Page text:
Every year my twins, now 14, and I set out on a summer pilgrimage to visit my mother at our extended family home on northern Lake Michigan. It can be a remarkably boring 25-hour road excursion unless my husband decides to fly and I drive alone. It then seems that the asphalt gods take notice and turn my trip into an interstate rodeo.
So, let’s set the stage. One mother, two teenage boys, three cell phones, a map and a bike rack.
About that bike rack.
Two summers ago while we driving along I-70 in downtown Topeka at high noon, our bicycles flew off their rack into the middle of the road. Fortunately for us, there was very little traffic and we could clearly see the bikes skimming along the centerline before stopping. A good Samaritan ran into the highway, retrieved the bike pieces and drove them back to our car. Later that evening, the event topped my social media post. That’s when my 92-year-old-Facebook-following mother called. “Was I all right?” “Are the boys upset?” and “Can you fix the bikes?” I should have known better. Nothing gets past her.
This summer, we set out with two new bikes (and a new rack) once again in the direction of Kansas. The weather forecasters were all a twitter with watches and warnings ranging from severe to tornadic. We successfully skirted some far-off funnel clouds, but, alas, as we crossed over the Nebraska border, the country radio announcer led me to believe there was no way out as a tornado was on the ground in St. Somewhere.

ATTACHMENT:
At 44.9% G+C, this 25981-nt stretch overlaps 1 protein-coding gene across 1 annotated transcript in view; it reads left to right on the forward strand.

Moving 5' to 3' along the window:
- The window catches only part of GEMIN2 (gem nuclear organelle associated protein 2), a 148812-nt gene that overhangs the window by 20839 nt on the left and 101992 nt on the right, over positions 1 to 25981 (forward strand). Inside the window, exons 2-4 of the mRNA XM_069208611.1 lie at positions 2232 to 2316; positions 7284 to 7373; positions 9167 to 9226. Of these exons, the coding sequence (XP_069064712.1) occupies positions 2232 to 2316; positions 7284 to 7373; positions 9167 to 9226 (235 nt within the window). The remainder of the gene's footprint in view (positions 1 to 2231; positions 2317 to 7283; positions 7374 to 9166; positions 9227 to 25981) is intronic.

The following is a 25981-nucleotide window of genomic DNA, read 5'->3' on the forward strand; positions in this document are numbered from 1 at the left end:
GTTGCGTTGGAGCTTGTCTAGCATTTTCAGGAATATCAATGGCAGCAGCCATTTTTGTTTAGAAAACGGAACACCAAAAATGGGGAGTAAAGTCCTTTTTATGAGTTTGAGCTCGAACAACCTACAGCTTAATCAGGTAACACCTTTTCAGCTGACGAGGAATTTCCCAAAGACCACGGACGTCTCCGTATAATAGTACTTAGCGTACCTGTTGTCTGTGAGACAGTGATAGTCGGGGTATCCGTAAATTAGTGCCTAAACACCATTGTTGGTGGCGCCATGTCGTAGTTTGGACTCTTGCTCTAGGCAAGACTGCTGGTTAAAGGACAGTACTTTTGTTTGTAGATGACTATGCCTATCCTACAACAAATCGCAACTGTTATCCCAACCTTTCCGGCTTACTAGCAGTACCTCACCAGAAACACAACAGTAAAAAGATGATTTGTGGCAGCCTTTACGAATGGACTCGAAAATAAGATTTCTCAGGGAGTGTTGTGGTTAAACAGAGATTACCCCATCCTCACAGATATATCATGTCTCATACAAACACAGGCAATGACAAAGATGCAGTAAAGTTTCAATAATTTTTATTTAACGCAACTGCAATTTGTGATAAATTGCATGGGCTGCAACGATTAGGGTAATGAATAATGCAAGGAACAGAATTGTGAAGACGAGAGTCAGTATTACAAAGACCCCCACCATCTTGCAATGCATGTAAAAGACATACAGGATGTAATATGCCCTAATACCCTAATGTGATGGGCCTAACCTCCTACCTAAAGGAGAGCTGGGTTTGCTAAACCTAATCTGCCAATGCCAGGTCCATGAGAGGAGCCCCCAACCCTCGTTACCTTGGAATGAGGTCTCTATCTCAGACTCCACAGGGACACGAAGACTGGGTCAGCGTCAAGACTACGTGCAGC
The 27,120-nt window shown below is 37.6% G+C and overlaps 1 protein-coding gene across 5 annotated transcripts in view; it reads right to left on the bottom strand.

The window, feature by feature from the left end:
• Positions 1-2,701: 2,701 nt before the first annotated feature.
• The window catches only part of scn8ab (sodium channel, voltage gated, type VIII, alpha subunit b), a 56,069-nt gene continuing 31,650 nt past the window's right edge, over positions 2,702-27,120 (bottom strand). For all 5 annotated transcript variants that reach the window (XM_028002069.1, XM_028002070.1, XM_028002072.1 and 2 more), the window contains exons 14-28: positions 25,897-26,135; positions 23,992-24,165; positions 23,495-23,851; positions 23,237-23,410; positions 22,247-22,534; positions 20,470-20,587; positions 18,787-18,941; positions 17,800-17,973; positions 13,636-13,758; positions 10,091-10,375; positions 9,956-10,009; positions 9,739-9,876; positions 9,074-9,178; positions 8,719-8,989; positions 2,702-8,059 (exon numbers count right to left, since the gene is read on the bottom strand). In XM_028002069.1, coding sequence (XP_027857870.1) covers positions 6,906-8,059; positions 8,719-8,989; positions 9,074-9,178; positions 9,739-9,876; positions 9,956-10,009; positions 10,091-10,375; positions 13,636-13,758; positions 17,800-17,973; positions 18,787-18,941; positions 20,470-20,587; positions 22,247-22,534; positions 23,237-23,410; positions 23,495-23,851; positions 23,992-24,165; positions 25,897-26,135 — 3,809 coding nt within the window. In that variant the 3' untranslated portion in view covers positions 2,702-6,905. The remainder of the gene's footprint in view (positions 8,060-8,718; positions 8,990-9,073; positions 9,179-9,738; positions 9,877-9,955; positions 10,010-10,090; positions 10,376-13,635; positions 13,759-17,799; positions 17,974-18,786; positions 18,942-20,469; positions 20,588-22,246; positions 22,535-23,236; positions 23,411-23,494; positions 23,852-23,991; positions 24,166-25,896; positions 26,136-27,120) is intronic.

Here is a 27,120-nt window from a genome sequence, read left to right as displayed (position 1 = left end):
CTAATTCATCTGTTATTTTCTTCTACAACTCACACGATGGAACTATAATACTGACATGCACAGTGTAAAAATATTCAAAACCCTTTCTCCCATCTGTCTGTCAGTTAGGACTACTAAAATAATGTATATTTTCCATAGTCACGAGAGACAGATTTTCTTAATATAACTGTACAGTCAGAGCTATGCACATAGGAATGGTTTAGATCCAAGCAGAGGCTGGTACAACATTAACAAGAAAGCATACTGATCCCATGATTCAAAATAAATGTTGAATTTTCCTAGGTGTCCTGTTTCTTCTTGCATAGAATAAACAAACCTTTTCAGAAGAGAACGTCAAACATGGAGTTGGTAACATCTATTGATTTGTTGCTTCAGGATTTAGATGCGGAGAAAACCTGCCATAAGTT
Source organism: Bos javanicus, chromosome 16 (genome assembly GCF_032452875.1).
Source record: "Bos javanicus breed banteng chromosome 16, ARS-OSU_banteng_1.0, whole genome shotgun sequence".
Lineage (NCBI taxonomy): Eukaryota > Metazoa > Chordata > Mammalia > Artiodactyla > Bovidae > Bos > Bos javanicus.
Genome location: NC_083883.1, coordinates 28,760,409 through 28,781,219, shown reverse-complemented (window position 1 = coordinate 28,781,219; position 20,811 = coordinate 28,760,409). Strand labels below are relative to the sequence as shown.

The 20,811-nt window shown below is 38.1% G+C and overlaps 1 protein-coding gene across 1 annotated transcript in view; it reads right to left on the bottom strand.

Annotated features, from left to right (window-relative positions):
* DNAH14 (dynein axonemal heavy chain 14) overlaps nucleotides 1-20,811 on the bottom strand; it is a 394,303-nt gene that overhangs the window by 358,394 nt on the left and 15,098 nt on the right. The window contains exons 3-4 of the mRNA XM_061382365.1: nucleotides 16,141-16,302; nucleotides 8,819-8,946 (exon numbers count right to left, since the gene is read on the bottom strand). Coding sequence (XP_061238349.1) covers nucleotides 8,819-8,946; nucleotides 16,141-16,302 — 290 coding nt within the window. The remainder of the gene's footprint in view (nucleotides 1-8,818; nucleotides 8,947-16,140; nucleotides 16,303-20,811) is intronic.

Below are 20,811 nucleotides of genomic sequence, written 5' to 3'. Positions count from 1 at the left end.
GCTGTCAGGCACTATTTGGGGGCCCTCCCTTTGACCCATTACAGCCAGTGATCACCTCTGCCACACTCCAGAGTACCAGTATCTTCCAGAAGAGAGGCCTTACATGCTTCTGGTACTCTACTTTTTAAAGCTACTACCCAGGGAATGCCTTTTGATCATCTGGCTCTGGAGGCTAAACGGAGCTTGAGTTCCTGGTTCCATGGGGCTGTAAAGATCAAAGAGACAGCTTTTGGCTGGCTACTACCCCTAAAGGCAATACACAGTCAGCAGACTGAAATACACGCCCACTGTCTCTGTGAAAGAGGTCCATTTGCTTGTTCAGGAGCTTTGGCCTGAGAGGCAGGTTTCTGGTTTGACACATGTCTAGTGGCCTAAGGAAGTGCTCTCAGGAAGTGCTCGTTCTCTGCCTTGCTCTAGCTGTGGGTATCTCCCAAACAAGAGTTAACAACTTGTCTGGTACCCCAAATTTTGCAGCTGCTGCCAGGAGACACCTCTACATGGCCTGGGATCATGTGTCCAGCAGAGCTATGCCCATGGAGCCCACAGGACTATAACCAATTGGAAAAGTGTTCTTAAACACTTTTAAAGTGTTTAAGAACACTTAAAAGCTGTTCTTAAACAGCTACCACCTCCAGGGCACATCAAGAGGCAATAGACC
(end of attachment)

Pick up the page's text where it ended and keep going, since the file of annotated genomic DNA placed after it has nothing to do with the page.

For 20 very long miles on a rural highway with nary a structure in sight, I asked the boys to look at a map to locate St. Somewhere.
Boy #1. “I don’t know how to read a map”
And I thought not teaching cursive in school was an issue.
At that point I put my boys on high alert, asking them to put down their phones, place their shoes back on their feet and look for a nice ditch.
Boy #2. “Why?” (Apparently the piercing cry of the radio’s weather alert system had been mistaken for Fortnite’s siren Evil Lair).
In the midst of the chaos, my phone started ringing.
The screen lit up: Mom.
I didn’t have to answer to know why she was calling. Later that night when we were securely checked into the first floor of a two-story motel—requested just in case a tornado sheared off the top—and a supper of snickers bars and Oreos from the motel vending machine—(because of street flooding, we were essentially stranded), I checked my voicemail. Sure enough, my mother was calling me FROM MICHIGAN to report that there were tornadoes in Kansas and Nebraska.
Admittedly, my mother is a news junkie: CNN, MSNBC and PBS are her personal monograms. But, she also has her very own channel—a channel that requires no satellite, antennas or remote controls. It operates solely on intuition and radar well beyond the capabilities of NASA.
It’s called the Mother Channel.
It’s automatically activated by the birth of a child and streams 24-hours a day, without commercial interruption; in fact you can’t turn it off. It will keep you awake for hours in the middle of the night when your gut says something isn’t right.
Otherwise known as a “funny feeling.”
There have been countless times in my life that my mother has called to see how I was doing, at the precise time when I wasn’t doing well at all. Have I been a beacon of despair? Still a small child in a big world—despite my age?
In the end, we don’t need maps—we just need mothers. Their well-honed intuition and navigational skills will bring us home every time.